Parenting Styles and Eating Habits in Kids: Is There A Pipeline to EDs?


Eating habits and mindsets around food develop from an early age. Researchers have hypothesized that eating habits and behaviors may be associated with different parenting styles and have even suggested that approaching parenting in a certain way can improve a child’s long term relationship with food.

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Negative Parenting Styles

Negative parenting styles can include many different approaches. Some of the patterns studied include powerful implementation, which is comparable to an authoritarian approach, inconsistent parenting (e.g., “you threatened to punish your child and then do not actually punish them”), corporal punishment, and low monitoring in which the parent is unaware or checked out of their role as guardian.


These negative parenting styles have been linked to children’s eating behavior. High levels of inconsistent parenting were associated with high levels of food responsiveness (meaning when the child was given an option, they would choose to eat most of the time), emotional over- and undereating, and food fussiness. It was also associated with high levels of enjoyment of food and satiety responsiveness. In addition, high levels of corporal punishment were specifically related to more food responsiveness and more emotional eating, and less satiety responsiveness. Parents who used high levels of powerful implementation had children with more food responsiveness and less enjoyment of food. And lastly, low levels of monitoring were related to more emotional overeating and more slowness in eating.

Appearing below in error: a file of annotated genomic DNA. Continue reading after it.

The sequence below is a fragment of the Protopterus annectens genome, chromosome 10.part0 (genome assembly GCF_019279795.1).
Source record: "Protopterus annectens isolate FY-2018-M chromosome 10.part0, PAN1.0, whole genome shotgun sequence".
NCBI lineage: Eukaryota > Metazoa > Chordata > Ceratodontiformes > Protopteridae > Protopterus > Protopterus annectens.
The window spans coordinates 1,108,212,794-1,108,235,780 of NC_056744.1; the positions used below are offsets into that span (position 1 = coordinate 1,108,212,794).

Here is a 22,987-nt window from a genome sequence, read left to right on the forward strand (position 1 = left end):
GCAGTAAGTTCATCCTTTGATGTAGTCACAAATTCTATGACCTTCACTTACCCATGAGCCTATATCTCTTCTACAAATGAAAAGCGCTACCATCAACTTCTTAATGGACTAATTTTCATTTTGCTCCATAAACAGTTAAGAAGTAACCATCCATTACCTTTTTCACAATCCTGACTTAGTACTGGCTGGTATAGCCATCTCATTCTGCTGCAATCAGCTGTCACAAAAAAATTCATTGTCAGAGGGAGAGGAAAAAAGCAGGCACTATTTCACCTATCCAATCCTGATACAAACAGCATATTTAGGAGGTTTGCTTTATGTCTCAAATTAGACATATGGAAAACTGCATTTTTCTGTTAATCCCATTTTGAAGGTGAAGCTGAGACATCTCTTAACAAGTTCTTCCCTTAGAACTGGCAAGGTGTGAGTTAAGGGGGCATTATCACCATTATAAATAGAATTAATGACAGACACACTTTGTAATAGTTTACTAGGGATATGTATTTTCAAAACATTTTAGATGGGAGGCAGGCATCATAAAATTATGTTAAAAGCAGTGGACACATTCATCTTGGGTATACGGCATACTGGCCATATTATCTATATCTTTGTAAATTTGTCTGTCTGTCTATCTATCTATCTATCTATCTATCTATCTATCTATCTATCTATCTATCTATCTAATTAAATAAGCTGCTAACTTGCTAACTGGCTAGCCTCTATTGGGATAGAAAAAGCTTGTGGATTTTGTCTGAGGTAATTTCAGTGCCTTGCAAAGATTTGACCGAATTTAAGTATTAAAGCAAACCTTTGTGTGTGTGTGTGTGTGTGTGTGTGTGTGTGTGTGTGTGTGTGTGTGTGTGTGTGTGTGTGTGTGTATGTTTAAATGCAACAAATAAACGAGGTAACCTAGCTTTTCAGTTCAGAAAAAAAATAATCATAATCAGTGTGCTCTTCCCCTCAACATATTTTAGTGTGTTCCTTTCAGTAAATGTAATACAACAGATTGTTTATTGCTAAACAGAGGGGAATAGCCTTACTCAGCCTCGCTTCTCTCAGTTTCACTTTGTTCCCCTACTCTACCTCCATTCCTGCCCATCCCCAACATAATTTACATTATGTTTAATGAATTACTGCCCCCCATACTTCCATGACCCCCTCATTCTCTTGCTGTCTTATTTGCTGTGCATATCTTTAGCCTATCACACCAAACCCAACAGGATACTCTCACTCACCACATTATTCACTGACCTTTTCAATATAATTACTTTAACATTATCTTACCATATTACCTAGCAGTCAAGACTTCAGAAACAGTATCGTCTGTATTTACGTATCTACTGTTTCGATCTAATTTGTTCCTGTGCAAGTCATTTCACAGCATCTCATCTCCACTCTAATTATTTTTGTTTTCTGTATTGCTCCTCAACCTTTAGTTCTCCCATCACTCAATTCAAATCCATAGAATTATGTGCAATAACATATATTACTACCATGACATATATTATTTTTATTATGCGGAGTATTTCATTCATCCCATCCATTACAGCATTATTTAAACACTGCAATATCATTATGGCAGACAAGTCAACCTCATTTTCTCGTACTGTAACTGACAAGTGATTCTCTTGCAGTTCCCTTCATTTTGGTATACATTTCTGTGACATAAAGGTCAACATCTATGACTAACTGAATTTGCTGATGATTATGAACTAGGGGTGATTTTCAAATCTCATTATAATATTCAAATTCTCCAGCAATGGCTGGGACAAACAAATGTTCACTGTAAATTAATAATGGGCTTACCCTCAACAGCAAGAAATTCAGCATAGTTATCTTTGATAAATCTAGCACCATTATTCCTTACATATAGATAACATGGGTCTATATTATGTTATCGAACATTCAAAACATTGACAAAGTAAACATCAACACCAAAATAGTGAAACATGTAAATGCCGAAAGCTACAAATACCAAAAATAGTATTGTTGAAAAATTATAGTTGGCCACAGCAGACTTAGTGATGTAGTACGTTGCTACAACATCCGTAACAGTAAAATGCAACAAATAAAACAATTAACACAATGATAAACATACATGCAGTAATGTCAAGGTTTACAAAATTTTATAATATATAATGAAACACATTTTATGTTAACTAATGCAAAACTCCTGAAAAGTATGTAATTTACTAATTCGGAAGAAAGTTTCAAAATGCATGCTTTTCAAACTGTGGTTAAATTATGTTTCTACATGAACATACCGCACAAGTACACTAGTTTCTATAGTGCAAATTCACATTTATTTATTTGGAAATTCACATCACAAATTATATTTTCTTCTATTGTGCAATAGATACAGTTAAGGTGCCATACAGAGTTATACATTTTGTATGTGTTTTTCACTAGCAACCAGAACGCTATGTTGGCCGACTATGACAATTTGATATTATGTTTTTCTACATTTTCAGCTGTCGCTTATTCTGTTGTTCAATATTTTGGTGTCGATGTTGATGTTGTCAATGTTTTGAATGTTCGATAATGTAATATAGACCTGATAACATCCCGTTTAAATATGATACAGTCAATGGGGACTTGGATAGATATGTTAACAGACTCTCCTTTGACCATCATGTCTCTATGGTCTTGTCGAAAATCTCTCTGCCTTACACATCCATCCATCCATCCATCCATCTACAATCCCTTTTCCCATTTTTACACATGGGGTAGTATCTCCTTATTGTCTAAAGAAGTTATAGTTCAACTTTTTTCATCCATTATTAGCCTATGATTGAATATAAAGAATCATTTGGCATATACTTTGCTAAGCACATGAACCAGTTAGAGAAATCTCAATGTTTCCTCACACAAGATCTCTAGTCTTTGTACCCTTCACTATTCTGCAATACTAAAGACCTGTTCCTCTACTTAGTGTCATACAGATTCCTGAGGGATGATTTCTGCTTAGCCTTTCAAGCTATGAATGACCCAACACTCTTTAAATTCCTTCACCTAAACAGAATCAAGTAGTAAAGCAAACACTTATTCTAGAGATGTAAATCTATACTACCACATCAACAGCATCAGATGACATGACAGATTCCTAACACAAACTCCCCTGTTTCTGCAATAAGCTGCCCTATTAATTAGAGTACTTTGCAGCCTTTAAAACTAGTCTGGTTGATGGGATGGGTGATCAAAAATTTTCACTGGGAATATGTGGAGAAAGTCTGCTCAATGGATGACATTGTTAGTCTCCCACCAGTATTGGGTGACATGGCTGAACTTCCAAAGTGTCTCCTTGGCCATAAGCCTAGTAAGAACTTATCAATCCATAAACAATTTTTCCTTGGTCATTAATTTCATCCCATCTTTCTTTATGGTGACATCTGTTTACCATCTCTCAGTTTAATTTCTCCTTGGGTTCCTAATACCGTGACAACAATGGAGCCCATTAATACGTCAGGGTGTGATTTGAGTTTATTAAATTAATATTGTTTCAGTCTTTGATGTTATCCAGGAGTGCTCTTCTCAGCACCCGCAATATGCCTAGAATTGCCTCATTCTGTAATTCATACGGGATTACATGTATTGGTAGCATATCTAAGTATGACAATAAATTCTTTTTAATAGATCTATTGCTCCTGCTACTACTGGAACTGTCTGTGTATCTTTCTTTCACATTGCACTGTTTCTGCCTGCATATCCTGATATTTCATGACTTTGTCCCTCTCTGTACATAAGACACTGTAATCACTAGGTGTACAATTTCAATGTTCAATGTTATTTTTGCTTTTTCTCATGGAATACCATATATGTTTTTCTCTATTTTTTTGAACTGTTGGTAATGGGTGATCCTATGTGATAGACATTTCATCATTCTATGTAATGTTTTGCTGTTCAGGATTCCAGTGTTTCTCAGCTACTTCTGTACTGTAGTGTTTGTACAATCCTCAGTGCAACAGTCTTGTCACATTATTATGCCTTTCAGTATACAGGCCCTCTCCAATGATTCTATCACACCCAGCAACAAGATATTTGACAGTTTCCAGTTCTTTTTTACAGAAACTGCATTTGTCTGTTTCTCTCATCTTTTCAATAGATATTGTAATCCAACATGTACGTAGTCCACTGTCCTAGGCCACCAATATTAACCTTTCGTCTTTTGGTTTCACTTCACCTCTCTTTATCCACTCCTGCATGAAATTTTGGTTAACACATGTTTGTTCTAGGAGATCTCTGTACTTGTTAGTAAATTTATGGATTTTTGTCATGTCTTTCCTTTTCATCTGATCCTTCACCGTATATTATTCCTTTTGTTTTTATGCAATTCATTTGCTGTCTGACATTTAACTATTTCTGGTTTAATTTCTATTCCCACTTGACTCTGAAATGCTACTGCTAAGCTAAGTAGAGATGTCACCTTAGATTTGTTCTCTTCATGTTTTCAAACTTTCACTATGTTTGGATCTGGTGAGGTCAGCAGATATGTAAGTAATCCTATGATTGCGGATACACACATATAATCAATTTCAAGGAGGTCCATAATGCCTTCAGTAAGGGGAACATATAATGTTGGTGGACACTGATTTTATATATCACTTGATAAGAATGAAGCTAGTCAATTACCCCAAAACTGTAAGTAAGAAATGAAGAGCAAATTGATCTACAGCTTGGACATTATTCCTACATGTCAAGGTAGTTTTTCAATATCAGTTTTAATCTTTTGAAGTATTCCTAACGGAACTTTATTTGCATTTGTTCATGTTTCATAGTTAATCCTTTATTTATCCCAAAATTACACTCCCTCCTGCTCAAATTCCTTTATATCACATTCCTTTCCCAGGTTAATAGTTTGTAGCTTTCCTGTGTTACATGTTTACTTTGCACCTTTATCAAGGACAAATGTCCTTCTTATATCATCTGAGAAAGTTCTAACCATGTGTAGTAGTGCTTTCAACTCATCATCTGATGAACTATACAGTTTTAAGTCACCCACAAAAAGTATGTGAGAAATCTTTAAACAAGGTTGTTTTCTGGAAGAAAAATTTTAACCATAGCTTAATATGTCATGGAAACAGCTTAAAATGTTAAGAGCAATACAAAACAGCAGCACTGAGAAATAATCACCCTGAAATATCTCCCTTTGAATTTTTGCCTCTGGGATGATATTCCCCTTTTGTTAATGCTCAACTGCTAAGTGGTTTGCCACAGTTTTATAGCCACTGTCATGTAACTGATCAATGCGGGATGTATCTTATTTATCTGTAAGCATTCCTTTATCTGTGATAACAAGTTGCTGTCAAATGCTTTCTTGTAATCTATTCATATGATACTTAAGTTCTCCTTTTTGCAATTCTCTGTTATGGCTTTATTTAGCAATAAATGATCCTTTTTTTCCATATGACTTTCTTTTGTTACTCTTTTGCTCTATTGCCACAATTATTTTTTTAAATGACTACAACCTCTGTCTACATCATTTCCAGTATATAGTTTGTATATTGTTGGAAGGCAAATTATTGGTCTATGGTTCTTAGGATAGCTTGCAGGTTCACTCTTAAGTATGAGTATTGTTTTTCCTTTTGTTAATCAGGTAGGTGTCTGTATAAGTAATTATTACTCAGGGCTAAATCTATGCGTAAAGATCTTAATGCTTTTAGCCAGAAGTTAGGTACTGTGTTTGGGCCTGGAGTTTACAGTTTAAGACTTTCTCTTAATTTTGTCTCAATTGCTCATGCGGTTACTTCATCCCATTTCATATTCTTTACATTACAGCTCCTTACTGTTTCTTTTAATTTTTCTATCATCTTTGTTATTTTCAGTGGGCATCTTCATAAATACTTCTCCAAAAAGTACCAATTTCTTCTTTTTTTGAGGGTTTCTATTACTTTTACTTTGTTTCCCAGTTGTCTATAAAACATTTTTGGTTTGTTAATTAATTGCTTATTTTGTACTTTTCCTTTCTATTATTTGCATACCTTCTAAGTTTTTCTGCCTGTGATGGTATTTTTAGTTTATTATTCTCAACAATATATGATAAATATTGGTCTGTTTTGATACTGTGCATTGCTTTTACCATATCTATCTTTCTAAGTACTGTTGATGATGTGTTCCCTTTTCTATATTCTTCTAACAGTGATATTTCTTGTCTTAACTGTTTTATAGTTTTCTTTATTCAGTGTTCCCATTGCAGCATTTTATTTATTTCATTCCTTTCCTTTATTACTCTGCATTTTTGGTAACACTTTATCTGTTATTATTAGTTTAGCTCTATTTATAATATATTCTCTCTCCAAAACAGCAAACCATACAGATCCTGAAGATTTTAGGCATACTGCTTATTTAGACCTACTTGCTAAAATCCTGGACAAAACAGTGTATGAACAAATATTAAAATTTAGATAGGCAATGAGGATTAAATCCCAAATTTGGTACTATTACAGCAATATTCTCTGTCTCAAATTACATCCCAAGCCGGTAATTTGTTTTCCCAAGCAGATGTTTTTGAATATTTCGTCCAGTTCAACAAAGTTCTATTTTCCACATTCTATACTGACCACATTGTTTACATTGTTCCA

Positive Parenting Styles

Eating behaviors were also observed in children with parents who used positive parenting techniques. Positive parenting styles consisted of parental involvement,  meaning the parent was involved in activities and extracurriculars,  positive parenting (e.g., “having a friendly talk with the child”), and responsible parenting (e.g., providing justification for correct behavior in a given situation).


The study found that high levels of positive parenting were related to low levels of emotional overeating. In contrast, high levels of responsible parenting was related to low levels of enjoyment of food. Aside from these patterns, positive parenting techniques did not have a significant impact on eating behaviors in the sample from this study.


Long Term Effects on Eating Behaviors

In this specific study, more negative parenting styles were associated with eating behaviors which are more often related to potential weight problems and body image issues in the long term. Positive parenting did not show a consistent relationship with eating behavior, good or bad.


How Does This Relate to Eating Disorders?

We know that eating disorders are more than just restricting calories or feeling out of control around food. There is a major physiological component that contributes to the development and severity of eating disorders. This specific study reveals the idea that there may be contributing factors, such as parenting styles, that predispose kids to develop eating disorders. Understanding this linkage and investigating it further may reveal useful treatment approaches for people who have developed eating disorders.



Leuba, A. L., Meyer, A. H., Kakebeeke, T. H., Stülb, K., Arhab, A., Zysset, A. E., Leeger-Aschmann, C. S., Schmutz, E. A., Kriemler, S., Jenni, O. G., Puder, J. J., Munsch, S., & Messerli-Bürgy, N. (2022). The relationship of parenting style and eating behavior in preschool children. BMC Psychology, 10(1).


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